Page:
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Hoyle marshals all the arguments from his recent spate of books--and adds a few more--to present his vision of the origin of life and the nature of the universe. ""Vision"" it is, for Hoyle admits to no uncertainties. His idea is that there is an intelligence within the universe (as opposed to above or outside), and that this intelligence has established our present carbon-centered life. We can expect change, however--with some future state of the universe using other elements and creating other life forms. These audacious conclusions build from earlier chapters in which Hoyle attacks Darwinism, gradualism, and the notion that life arose from non-life on Earth. He is quick to state that this does not mean he sides with fundamentalists, creationists, or UFOers. Nonetheless, he savors probabilistic arguments (on the rarity of formation of macromolecules, enzymes, various complex organs, etc.); he conflates evolution-by-natural-selection with opportunism and social Darwinism; and he uses the same specious what-survives-survives tautology to debase evolutionary ideas--all arguments ably countered by Stephen Gould and other anti-creationist writers. His alternative thesis is that life was seeded from space--from cometary trails or interstellar dust--by bacteria, viruses, or naked genes. He points to Francis Crick's recent ponderings on the panspermia idea--but says Crick is too narrow in assuming a higher intelligence that might have looked at Earth in particular. Hoyle prefers to argue for the universal existence of microorganisms that act as primitive begetters. When they land on a suitable planet, evolution does indeed take place, but by leaps and bounds, by wholesale incorporation of genes, for example--thus giving his theory a vaguely Gouldian and recombinant DNA flavor. The evidence adduced is equivocal to say the least: analysis of meteorites, speculations on crater damage, odd statistics on the incidence of influenza (purporting to prove that the virus came from space rather than from local infective sources). To top it all, there is a return to a Steady State Theory with a new twist having to do with the transformation of starlight into microwave radiation. Sumptuous photos and illustrations provide window dressing for the questionable goods inside.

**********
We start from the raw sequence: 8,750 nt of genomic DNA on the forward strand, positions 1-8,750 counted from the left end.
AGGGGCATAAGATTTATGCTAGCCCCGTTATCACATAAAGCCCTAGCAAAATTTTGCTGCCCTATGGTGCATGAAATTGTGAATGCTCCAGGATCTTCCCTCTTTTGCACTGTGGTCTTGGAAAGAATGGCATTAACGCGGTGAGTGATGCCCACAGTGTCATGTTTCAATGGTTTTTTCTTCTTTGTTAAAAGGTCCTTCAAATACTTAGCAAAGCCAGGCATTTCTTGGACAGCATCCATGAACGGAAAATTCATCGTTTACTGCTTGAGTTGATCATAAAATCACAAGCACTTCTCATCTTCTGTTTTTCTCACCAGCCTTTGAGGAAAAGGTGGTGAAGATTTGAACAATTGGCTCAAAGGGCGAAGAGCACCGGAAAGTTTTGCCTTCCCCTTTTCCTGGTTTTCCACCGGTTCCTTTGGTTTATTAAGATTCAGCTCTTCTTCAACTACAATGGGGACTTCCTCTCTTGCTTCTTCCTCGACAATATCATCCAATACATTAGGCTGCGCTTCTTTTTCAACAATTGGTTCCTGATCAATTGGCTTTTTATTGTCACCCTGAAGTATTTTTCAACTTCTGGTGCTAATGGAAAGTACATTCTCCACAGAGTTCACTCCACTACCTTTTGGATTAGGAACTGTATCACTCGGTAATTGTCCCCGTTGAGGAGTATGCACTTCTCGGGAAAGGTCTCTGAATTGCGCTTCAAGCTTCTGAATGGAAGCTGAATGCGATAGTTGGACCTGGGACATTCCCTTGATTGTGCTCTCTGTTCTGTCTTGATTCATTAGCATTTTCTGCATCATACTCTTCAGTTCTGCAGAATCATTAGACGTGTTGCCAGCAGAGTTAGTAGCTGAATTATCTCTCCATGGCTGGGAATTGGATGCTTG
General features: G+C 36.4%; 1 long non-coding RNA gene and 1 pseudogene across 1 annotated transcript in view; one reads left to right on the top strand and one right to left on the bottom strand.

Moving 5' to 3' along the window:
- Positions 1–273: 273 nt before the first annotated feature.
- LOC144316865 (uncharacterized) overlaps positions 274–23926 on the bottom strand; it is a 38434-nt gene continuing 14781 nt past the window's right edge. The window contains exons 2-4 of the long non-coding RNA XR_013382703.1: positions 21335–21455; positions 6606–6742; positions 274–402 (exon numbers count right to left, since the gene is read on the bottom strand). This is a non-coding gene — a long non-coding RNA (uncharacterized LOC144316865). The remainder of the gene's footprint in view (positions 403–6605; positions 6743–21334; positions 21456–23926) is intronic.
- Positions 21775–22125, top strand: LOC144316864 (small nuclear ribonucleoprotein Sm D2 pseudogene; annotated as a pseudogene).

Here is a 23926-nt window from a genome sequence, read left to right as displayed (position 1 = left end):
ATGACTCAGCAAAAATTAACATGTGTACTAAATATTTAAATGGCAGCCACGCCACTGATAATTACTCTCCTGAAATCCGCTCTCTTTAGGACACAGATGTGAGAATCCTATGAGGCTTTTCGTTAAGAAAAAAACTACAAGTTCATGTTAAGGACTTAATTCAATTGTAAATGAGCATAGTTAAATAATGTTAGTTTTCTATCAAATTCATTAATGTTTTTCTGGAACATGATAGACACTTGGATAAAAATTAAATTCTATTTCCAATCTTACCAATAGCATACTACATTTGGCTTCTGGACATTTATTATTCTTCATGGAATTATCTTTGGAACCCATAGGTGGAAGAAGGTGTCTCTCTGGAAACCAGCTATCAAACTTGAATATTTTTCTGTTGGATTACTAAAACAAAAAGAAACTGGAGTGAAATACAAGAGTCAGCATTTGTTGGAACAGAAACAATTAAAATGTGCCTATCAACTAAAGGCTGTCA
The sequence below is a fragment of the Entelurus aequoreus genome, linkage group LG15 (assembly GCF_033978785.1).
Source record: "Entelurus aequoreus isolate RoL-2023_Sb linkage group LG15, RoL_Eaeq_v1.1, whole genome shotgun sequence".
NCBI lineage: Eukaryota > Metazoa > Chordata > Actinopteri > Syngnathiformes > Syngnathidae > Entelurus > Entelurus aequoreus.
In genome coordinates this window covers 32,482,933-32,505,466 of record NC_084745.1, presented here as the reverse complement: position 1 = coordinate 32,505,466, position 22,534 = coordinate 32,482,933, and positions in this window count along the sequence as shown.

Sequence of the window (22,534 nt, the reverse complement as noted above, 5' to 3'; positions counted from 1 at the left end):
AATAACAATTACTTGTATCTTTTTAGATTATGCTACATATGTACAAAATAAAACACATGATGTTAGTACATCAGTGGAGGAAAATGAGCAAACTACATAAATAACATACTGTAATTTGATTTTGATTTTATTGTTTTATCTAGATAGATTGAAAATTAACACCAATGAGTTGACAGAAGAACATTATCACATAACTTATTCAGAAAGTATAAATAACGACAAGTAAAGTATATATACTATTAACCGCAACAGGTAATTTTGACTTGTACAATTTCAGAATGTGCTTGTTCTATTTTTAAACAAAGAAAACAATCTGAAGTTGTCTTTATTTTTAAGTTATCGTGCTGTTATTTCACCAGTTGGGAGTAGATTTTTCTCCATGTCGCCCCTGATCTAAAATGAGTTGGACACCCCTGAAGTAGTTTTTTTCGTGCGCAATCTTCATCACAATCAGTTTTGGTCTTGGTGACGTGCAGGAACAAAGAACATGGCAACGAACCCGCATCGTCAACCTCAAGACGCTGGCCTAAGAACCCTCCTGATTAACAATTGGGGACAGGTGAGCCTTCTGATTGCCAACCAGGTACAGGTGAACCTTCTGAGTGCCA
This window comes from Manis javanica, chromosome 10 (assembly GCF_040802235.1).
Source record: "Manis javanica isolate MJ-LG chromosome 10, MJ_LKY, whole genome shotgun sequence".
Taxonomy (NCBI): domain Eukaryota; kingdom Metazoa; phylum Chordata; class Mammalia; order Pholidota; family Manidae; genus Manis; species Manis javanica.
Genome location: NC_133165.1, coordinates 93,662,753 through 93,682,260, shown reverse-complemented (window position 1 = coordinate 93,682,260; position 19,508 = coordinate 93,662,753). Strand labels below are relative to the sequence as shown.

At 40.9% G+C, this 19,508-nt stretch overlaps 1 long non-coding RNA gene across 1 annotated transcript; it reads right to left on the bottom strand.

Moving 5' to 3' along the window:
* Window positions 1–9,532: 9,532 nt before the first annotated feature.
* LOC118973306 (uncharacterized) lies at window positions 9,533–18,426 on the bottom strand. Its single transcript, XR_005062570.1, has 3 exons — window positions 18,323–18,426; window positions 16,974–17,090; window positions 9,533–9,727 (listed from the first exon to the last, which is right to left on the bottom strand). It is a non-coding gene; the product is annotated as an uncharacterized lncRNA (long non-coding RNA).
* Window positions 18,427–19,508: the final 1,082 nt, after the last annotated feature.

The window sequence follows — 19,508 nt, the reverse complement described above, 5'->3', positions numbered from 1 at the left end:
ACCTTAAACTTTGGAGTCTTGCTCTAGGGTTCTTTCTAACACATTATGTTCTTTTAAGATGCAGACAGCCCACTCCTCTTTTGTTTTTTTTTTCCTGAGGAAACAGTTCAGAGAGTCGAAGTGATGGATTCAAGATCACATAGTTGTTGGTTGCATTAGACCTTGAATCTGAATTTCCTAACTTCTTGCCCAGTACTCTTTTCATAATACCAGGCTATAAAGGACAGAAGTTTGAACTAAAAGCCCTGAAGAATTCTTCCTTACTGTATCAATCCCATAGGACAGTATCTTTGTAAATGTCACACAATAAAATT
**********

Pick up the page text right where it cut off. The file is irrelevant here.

Pub Date: March 1st, 1984
Publisher: Holt, Rinehart & Winston